The only golf course superintendent to have hosted a U.S. Open Championship in Georgia will be among three men inducted into the Georgia Golf Course Superintendents Hall of Fame in December. Bobby McGee prepared Atlanta Athletic Club for the 1976 U.S. Open. Aside from its stand alone status, the ’76 Open holds a special place in Georgia golfing history because it was won by another Peach State son, Jerry Pate.
McGee, who died in 2005, will be inducted along with William Shirley, certified golf course superintendent at Peachtree Golf Club also in Atlanta, and Ron Sinnock, who retired after a nearly 40-year career in 2005. The inductions will be a highpoint of the Georgia Golf Course Superintendents Association’s annual awards banquet at The King and Prince Resort on St. Simons Island on December 8.
Bobby McGee had to contend with rain in the lead up to and during the ’76 Open, complicating his preparation of the course’s bentgrass greens. The USGA later described the greens as “terrific” with McGee managing to produce the “desired lightning speed” at a cut of 5/32nds of an inch.
He was born in Rockmart, Georgia, the son of a golf course superintendent. Starting as an assistant superintendent at East Lake Golf Club in Atlanta, he later became superintendent at Atlanta Athletic Club. During his time there, McGee served on the Georgia GCSA board of directors and was president in 1975-76. He also served on the USGA Green Section committee for more than 20 years.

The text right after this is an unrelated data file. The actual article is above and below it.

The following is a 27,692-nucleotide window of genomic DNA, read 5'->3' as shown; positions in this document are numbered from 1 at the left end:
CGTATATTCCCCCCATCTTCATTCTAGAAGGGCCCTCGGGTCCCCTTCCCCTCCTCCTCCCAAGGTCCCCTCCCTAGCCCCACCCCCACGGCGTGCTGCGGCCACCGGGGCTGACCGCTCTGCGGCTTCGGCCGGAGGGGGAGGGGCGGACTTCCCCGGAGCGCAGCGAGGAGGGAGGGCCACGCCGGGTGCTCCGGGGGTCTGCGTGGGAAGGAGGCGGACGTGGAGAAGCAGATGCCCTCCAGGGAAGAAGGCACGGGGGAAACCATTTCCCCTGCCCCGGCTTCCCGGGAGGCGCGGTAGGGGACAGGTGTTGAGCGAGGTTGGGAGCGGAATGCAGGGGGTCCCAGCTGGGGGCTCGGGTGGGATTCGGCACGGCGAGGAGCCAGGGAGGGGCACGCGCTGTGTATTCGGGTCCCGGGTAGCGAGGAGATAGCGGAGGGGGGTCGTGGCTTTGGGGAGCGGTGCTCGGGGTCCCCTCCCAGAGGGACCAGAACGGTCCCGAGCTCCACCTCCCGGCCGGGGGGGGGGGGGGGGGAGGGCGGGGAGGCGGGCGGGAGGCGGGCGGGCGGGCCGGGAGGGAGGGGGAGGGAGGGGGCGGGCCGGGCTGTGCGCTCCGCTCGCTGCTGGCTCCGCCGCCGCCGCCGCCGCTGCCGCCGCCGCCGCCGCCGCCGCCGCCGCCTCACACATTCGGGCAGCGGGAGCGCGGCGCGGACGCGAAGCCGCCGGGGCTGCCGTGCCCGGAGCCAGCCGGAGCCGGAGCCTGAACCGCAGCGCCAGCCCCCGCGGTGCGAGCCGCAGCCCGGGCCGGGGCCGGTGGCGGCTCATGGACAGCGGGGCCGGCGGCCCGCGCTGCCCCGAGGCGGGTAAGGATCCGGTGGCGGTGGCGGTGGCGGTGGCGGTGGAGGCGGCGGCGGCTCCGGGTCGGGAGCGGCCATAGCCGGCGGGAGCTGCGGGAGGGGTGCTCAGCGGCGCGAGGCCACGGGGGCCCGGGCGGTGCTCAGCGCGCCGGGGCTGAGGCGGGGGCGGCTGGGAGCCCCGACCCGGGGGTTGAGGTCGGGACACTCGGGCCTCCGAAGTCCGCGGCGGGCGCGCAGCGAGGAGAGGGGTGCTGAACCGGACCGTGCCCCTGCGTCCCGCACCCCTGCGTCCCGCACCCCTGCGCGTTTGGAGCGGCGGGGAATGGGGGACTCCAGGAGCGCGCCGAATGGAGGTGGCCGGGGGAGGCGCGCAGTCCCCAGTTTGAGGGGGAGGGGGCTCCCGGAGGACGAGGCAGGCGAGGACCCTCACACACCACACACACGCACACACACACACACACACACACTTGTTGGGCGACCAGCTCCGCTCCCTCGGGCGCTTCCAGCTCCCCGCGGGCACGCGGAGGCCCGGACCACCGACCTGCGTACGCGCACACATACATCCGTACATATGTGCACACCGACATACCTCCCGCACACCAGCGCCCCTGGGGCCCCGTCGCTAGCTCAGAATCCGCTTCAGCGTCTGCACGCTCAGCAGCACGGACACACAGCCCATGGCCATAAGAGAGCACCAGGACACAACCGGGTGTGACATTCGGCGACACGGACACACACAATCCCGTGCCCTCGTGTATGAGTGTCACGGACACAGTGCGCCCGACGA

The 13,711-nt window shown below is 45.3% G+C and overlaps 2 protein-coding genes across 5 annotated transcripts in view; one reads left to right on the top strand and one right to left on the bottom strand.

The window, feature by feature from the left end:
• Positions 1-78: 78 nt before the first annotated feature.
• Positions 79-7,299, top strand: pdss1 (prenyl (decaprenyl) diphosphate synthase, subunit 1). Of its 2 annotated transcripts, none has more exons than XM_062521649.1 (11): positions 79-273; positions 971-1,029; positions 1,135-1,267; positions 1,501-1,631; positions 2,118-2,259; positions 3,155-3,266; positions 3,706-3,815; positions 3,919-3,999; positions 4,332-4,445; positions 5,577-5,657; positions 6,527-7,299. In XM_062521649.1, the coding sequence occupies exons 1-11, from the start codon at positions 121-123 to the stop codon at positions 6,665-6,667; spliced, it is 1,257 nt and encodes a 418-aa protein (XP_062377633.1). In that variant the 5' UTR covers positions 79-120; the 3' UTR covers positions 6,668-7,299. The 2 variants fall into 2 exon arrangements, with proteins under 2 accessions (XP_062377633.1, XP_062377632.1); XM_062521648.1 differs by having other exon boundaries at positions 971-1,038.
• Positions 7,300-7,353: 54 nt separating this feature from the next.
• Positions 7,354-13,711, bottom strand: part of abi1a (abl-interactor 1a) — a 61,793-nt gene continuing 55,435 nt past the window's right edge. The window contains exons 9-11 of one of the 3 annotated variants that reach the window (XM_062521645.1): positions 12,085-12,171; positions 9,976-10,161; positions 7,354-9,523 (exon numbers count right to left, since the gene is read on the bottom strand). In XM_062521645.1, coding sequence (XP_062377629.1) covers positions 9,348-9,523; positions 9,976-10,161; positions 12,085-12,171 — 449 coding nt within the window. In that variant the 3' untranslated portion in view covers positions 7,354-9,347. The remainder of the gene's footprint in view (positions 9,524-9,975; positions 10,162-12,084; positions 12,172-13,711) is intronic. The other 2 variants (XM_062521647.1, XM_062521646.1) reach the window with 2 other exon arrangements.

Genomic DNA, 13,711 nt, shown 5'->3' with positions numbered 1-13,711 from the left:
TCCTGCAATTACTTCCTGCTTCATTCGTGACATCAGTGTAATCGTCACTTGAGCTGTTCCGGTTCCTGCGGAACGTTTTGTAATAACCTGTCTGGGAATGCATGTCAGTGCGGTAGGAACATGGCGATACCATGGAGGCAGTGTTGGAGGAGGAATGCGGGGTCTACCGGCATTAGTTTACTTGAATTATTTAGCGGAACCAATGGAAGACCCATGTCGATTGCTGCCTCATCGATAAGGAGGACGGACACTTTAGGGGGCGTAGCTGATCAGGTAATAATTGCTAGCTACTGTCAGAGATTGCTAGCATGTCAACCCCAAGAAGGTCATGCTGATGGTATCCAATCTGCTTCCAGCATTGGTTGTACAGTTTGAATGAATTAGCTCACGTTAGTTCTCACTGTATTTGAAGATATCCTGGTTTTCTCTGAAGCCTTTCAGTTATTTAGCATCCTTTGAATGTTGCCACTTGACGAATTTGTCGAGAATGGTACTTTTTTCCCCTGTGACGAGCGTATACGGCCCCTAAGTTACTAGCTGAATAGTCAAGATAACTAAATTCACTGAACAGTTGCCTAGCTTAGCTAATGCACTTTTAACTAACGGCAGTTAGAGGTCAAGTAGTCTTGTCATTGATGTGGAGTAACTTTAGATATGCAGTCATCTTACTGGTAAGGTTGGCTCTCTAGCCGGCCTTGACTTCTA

William Shirley began his golf course superintendent career at Newnan Country Club in Newnan in 1980 with no idea where it would lead. He’d been working in the pro shop when the job came open and club leaders encouraged him to step in. Completely unawares, that was Shirley’s first step on a path that is now 45 years long and counting.
From Newnan, he moved to Canterbury Golf Club in 1983, Rivermont Golf and Country Club in 1986, Idle Hour Club in late 1988, Capital City Club in 1994 before arriving at his current home Peachtree Golf Club in 1996. Shirley served on the Georgia GCSA board of directors and as president in 1993-94. In 2011, he was named Superintendent of the Year.
Ron Sinnock served as a Georgia GCSA director during nearly 40 years as a golf course superintendent in the state between Chattahoochee Golf Course in Gainesville and Coosa Country Club in Rome. At Coosa, Sinnock was superintendent host for a number of GSGA events including two State Amateur championships and the first State Mid-Amateur in 1982.
He was a pioneer of bentgrass in the state converting both Chattahoochee and Coosa from the coarser bermudagrasses of the day. His standing as a major figure in the golf course maintenance profession in the state was underlined in 1999 when he was named the Georgia GCSA’s Superintendent of the Year.